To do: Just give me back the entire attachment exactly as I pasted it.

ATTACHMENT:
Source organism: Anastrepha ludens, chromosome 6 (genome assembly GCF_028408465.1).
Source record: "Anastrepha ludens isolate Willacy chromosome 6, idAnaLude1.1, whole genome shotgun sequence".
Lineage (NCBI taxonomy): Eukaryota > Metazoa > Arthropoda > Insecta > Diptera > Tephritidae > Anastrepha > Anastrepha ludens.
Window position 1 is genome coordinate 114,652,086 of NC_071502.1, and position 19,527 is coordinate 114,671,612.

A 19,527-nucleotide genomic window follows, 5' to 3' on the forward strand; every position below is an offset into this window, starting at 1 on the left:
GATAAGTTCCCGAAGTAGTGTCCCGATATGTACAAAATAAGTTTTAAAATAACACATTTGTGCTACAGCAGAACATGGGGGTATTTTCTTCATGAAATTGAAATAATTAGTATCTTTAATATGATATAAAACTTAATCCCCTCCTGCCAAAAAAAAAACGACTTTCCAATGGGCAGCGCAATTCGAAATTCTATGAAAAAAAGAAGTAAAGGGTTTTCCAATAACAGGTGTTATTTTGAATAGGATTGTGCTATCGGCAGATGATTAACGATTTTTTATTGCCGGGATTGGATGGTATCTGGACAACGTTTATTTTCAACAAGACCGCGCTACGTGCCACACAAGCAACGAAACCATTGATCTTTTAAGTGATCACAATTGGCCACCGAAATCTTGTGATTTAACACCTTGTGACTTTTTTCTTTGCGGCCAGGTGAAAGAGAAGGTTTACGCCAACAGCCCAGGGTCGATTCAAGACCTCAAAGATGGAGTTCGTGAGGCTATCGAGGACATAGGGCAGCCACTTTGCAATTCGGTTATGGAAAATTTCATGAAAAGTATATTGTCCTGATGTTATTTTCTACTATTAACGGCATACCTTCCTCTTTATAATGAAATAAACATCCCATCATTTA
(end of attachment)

Source organism: Anastrepha ludens, chromosome 6 (genome assembly GCF_028408465.1).
Source record: "Anastrepha ludens isolate Willacy chromosome 6, idAnaLude1.1, whole genome shotgun sequence".
Lineage (NCBI taxonomy): Eukaryota > Metazoa > Arthropoda > Insecta > Diptera > Tephritidae > Anastrepha > Anastrepha ludens.
Window position 1 is genome coordinate 114,652,086 of NC_071502.1, and position 19,527 is coordinate 114,671,612.

A 19,527-nucleotide genomic window follows, 5' to 3' on the forward strand; every position below is an offset into this window, starting at 1 on the left:
GATAAGTTCCCGAAGTAGTGTCCCGATATGTACAAAATAAGTTTTAAAATAACACATTTGTGCTACAGCAGAACATGGGGGTATTTTCTTCATGAAATTGAAATAATTAGTATCTTTAATATGATATAAAACTTAATCCCCTCCTGCCAAAAAAAAAACGACTTTCCAATGGGCAGCGCAATTCGAAATTCTATGAAAAAAAGAAGTAAAGGGTTTTCCAATAACAGGTGTTATTTTGAATAGGATTGTGCTATCGGCAGATGATTAACGATTTTTTATTGCCGGGATTGGATGGTATCTGGACAACGTTTATTTTCAACAAGACCGCGCTACGTGCCACACAAGCAACGAAACCATTGATCTTTTAAGTGATCACAATTGGCCACCGAAATCTTGTGATTTAACACCTTGTGACTTTTTTCTTTGCGGCCAGGTGAAAGAGAAGGTTTACGCCAACAGCCCAGGGTCGATTCAAGACCTCAAAGATGGAGTTCGTGAGGCTATCGAGGACATAGGGCAGCCACTTTGCAATTCGGTTATGGAAAATTTCATGAAAAGTATATTGTCCTGATGTTATTTTCTACTATTAACGGCATACCTTCCTCTTTATAATGAAATAAACATCCCATCATTTA